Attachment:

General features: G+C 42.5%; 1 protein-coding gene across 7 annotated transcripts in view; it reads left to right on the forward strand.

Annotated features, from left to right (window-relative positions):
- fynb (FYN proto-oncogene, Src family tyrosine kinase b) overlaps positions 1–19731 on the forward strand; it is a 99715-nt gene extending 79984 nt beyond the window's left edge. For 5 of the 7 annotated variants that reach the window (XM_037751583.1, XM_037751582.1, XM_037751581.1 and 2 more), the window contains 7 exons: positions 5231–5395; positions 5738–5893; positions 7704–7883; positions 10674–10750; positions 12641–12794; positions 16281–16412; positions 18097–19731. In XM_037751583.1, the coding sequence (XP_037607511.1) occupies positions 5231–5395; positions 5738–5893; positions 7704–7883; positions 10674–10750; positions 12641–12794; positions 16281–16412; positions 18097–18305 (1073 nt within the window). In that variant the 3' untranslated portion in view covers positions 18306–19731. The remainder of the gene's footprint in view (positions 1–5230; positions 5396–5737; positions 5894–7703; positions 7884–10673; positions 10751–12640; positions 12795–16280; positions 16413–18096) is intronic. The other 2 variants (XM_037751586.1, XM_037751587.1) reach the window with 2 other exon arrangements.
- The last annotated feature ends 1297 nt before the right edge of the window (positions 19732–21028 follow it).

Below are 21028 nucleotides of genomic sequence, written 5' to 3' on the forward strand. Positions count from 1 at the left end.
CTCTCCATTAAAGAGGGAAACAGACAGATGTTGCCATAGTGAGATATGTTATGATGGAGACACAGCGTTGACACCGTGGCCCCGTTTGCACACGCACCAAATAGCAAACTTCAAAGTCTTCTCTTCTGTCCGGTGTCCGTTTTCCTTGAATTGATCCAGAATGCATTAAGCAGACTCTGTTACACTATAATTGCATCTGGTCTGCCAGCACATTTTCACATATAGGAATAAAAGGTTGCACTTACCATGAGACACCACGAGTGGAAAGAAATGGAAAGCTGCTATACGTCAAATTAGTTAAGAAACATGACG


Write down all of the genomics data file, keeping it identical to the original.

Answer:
General features: G+C 42.5%; 1 protein-coding gene across 7 annotated transcripts in view; it reads left to right on the forward strand.

Annotated features, from left to right (window-relative positions):
- fynb (FYN proto-oncogene, Src family tyrosine kinase b) overlaps positions 1–19731 on the forward strand; it is a 99715-nt gene extending 79984 nt beyond the window's left edge. For 5 of the 7 annotated variants that reach the window (XM_037751583.1, XM_037751582.1, XM_037751581.1 and 2 more), the window contains 7 exons: positions 5231–5395; positions 5738–5893; positions 7704–7883; positions 10674–10750; positions 12641–12794; positions 16281–16412; positions 18097–19731. In XM_037751583.1, the coding sequence (XP_037607511.1) occupies positions 5231–5395; positions 5738–5893; positions 7704–7883; positions 10674–10750; positions 12641–12794; positions 16281–16412; positions 18097–18305 (1073 nt within the window). In that variant the 3' untranslated portion in view covers positions 18306–19731. The remainder of the gene's footprint in view (positions 1–5230; positions 5396–5737; positions 5894–7703; positions 7884–10673; positions 10751–12640; positions 12795–16280; positions 16413–18096) is intronic. The other 2 variants (XM_037751586.1, XM_037751587.1) reach the window with 2 other exon arrangements.
- The last annotated feature ends 1297 nt before the right edge of the window (positions 19732–21028 follow it).

Below are 21028 nucleotides of genomic sequence, written 5' to 3' on the forward strand. Positions count from 1 at the left end.
CTCTCCATTAAAGAGGGAAACAGACAGATGTTGCCATAGTGAGATATGTTATGATGGAGACACAGCGTTGACACCGTGGCCCCGTTTGCACACGCACCAAATAGCAAACTTCAAAGTCTTCTCTTCTGTCCGGTGTCCGTTTTCCTTGAATTGATCCAGAATGCATTAAGCAGACTCTGTTACACTATAATTGCATCTGGTCTGCCAGCACATTTTCACATATAGGAATAAAAGGTTGCACTTACCATGAGACACCACGAGTGGAAAGAAATGGAAAGCTGCTATACGTCAAATTAGTTAAGAAACATGACG